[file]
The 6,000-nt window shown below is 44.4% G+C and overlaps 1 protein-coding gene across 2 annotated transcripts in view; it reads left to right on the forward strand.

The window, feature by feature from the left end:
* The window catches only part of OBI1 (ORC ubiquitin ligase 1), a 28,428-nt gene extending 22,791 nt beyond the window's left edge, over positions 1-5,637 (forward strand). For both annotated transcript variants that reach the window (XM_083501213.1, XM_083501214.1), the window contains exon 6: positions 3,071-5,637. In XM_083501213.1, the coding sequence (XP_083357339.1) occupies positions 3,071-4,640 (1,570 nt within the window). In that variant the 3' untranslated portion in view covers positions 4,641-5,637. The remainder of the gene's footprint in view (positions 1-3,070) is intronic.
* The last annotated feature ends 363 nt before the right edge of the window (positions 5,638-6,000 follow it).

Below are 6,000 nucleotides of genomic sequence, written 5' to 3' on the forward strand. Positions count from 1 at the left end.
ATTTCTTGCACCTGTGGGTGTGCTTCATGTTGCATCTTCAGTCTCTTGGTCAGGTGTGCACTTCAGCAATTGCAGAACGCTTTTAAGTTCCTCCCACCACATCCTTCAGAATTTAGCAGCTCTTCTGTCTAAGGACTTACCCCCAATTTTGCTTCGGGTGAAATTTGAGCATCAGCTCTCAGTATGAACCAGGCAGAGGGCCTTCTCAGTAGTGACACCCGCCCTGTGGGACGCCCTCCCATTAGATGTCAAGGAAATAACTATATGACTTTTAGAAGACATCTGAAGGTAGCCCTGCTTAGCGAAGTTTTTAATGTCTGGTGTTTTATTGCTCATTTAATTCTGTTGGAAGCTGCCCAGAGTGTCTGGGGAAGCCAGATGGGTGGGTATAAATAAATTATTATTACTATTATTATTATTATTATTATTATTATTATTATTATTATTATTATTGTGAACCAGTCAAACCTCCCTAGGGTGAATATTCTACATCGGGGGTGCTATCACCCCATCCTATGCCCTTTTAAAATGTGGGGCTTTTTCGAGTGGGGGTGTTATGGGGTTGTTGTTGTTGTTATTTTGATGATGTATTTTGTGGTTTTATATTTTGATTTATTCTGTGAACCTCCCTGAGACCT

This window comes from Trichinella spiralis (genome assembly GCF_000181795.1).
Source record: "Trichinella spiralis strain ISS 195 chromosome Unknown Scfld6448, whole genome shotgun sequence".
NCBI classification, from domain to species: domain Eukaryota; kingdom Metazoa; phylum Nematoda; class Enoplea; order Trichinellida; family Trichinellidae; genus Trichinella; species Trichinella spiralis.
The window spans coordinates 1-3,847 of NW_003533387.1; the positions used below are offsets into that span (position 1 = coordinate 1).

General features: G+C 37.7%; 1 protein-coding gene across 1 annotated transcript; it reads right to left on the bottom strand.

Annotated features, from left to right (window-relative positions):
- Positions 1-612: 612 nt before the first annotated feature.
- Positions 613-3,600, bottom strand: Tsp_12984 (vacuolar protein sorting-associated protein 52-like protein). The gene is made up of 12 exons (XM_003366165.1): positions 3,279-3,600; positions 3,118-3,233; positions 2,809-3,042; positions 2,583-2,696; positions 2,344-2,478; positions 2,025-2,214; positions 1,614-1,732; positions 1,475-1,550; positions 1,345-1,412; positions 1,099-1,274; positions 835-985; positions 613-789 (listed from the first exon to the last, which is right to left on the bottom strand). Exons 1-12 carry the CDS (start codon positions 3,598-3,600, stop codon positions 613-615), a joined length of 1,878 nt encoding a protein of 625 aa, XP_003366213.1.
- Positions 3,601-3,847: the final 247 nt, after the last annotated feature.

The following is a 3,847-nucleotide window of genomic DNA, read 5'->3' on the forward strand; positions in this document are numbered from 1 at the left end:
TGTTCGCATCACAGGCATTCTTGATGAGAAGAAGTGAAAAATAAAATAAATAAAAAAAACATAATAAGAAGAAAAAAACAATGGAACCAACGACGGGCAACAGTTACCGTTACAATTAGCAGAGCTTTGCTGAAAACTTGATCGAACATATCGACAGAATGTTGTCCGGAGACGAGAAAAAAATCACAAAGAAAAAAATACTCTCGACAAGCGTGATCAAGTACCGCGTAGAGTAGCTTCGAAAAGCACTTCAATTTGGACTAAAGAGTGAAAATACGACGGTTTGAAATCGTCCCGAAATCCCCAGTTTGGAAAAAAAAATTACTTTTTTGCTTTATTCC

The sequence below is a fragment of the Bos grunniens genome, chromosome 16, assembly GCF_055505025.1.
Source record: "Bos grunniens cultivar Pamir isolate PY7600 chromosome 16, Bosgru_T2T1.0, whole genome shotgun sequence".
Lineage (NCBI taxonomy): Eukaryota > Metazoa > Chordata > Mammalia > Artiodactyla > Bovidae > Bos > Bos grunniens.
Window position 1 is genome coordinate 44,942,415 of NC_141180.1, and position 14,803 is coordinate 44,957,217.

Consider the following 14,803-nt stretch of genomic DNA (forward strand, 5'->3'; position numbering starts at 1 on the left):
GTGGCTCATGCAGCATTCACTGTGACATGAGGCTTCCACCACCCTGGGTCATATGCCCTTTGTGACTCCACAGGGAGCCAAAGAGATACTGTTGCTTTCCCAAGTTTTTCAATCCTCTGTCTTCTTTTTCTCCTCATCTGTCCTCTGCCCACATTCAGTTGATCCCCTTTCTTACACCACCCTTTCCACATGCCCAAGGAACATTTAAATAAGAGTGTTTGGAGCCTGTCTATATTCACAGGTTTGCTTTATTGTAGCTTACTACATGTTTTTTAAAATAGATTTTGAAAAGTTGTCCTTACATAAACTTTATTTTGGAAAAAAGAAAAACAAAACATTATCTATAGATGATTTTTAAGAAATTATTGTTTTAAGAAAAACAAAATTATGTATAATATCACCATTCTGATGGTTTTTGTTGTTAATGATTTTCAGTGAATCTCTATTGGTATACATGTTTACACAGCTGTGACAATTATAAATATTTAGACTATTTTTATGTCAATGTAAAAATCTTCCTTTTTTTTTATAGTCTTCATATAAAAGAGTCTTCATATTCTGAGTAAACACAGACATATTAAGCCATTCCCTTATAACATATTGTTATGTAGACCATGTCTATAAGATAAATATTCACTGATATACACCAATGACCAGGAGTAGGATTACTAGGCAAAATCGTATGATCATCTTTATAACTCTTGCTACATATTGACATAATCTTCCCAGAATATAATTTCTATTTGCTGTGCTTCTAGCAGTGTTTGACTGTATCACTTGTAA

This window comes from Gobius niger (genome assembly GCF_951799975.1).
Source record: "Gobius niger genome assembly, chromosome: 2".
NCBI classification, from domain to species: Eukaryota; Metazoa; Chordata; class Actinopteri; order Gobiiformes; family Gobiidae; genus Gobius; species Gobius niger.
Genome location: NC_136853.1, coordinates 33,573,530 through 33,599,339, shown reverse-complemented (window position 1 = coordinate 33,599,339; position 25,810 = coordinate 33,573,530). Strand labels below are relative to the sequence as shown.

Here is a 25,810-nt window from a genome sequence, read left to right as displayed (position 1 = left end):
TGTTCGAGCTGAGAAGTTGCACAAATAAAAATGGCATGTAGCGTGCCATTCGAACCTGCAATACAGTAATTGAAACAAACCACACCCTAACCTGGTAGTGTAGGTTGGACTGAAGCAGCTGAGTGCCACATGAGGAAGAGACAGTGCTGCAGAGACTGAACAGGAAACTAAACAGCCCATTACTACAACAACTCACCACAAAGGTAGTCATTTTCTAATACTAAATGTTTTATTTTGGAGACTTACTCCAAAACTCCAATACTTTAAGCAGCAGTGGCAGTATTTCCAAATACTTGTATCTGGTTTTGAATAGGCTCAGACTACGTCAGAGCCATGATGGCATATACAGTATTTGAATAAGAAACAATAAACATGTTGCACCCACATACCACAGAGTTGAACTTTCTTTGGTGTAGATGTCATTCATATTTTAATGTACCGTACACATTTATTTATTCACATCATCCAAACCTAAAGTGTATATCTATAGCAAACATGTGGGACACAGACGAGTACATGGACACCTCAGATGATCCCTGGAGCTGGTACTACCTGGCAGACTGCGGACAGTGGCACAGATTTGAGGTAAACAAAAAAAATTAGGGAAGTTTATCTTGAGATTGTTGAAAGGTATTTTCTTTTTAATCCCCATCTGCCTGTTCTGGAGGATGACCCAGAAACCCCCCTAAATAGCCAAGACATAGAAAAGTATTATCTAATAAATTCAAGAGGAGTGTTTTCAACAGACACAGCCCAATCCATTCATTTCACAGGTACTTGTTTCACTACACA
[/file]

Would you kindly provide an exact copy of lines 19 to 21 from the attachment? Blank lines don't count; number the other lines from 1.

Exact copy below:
Source record: "Bos grunniens cultivar Pamir isolate PY7600 chromosome 16, Bosgru_T2T1.0, whole genome shotgun sequence".
Lineage (NCBI taxonomy): Eukaryota > Metazoa > Chordata > Mammalia > Artiodactyla > Bovidae > Bos > Bos grunniens.
Window position 1 is genome coordinate 44,942,415 of NC_141180.1, and position 14,803 is coordinate 44,957,217.